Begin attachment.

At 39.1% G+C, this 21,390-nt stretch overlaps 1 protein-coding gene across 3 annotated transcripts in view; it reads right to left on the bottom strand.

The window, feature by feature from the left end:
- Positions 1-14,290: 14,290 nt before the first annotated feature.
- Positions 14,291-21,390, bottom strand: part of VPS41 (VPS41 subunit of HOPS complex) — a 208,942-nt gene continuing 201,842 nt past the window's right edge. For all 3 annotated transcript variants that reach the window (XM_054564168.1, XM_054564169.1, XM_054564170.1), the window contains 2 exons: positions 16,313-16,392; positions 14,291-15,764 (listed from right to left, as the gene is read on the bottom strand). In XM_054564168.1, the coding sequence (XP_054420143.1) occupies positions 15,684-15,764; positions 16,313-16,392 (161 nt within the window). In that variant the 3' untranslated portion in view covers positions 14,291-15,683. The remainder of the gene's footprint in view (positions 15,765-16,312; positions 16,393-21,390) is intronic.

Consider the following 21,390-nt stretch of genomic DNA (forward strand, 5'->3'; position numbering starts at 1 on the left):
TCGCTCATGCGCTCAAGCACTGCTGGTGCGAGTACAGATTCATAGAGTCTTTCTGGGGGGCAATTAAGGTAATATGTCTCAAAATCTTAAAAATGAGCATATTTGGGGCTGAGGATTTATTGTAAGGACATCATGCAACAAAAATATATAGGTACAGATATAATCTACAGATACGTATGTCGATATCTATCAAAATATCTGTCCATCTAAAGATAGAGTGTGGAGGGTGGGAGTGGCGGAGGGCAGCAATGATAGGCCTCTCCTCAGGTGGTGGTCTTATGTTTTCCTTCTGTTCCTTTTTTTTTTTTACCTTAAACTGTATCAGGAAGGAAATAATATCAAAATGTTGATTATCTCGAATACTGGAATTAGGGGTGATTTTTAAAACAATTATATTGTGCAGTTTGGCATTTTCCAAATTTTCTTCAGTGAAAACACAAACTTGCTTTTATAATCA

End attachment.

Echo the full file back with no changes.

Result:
At 39.1% G+C, this 21,390-nt stretch overlaps 1 protein-coding gene across 3 annotated transcripts in view; it reads right to left on the bottom strand.

The window, feature by feature from the left end:
- Positions 1-14,290: 14,290 nt before the first annotated feature.
- Positions 14,291-21,390, bottom strand: part of VPS41 (VPS41 subunit of HOPS complex) — a 208,942-nt gene continuing 201,842 nt past the window's right edge. For all 3 annotated transcript variants that reach the window (XM_054564168.1, XM_054564169.1, XM_054564170.1), the window contains 2 exons: positions 16,313-16,392; positions 14,291-15,764 (listed from right to left, as the gene is read on the bottom strand). In XM_054564168.1, the coding sequence (XP_054420143.1) occupies positions 15,684-15,764; positions 16,313-16,392 (161 nt within the window). In that variant the 3' untranslated portion in view covers positions 14,291-15,683. The remainder of the gene's footprint in view (positions 15,765-16,312; positions 16,393-21,390) is intronic.

Consider the following 21,390-nt stretch of genomic DNA (forward strand, 5'->3'; position numbering starts at 1 on the left):
TCGCTCATGCGCTCAAGCACTGCTGGTGCGAGTACAGATTCATAGAGTCTTTCTGGGGGGCAATTAAGGTAATATGTCTCAAAATCTTAAAAATGAGCATATTTGGGGCTGAGGATTTATTGTAAGGACATCATGCAACAAAAATATATAGGTACAGATATAATCTACAGATACGTATGTCGATATCTATCAAAATATCTGTCCATCTAAAGATAGAGTGTGGAGGGTGGGAGTGGCGGAGGGCAGCAATGATAGGCCTCTCCTCAGGTGGTGGTCTTATGTTTTCCTTCTGTTCCTTTTTTTTTTTTACCTTAAACTGTATCAGGAAGGAAATAATATCAAAATGTTGATTATCTCGAATACTGGAATTAGGGGTGATTTTTAAAACAATTATATTGTGCAGTTTGGCATTTTCCAAATTTTCTTCAGTGAAAACACAAACTTGCTTTTATAATCA